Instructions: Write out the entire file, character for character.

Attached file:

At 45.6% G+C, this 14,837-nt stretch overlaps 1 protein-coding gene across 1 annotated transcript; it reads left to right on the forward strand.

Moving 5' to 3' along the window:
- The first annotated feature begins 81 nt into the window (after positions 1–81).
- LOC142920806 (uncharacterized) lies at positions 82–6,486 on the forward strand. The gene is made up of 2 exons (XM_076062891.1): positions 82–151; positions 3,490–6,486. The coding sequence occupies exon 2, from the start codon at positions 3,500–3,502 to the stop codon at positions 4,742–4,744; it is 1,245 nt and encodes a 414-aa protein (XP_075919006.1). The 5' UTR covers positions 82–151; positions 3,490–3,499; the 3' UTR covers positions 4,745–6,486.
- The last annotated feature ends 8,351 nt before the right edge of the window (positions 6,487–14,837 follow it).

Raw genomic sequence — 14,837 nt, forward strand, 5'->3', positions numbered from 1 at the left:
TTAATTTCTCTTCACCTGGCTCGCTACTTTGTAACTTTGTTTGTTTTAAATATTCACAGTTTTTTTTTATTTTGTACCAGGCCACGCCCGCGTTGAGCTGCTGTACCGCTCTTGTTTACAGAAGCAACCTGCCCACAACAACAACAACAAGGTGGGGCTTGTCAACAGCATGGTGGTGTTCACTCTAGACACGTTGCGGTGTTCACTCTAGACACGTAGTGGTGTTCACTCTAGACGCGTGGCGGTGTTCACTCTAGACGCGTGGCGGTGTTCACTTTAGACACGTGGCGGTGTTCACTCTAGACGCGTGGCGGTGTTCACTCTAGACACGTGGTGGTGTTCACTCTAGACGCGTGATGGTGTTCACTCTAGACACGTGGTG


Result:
At 45.6% G+C, this 14,837-nt stretch overlaps 1 protein-coding gene across 1 annotated transcript; it reads left to right on the forward strand.

Moving 5' to 3' along the window:
- The first annotated feature begins 81 nt into the window (after positions 1–81).
- LOC142920806 (uncharacterized) lies at positions 82–6,486 on the forward strand. The gene is made up of 2 exons (XM_076062891.1): positions 82–151; positions 3,490–6,486. The coding sequence occupies exon 2, from the start codon at positions 3,500–3,502 to the stop codon at positions 4,742–4,744; it is 1,245 nt and encodes a 414-aa protein (XP_075919006.1). The 5' UTR covers positions 82–151; positions 3,490–3,499; the 3' UTR covers positions 4,745–6,486.
- The last annotated feature ends 8,351 nt before the right edge of the window (positions 6,487–14,837 follow it).

Raw genomic sequence — 14,837 nt, forward strand, 5'->3', positions numbered from 1 at the left:
TTAATTTCTCTTCACCTGGCTCGCTACTTTGTAACTTTGTTTGTTTTAAATATTCACAGTTTTTTTTTATTTTGTACCAGGCCACGCCCGCGTTGAGCTGCTGTACCGCTCTTGTTTACAGAAGCAACCTGCCCACAACAACAACAACAAGGTGGGGCTTGTCAACAGCATGGTGGTGTTCACTCTAGACACGTTGCGGTGTTCACTCTAGACACGTAGTGGTGTTCACTCTAGACGCGTGGCGGTGTTCACTCTAGACGCGTGGCGGTGTTCACTTTAGACACGTGGCGGTGTTCACTCTAGACGCGTGGCGGTGTTCACTCTAGACACGTGGTGGTGTTCACTCTAGACGCGTGATGGTGTTCACTCTAGACACGTGGTG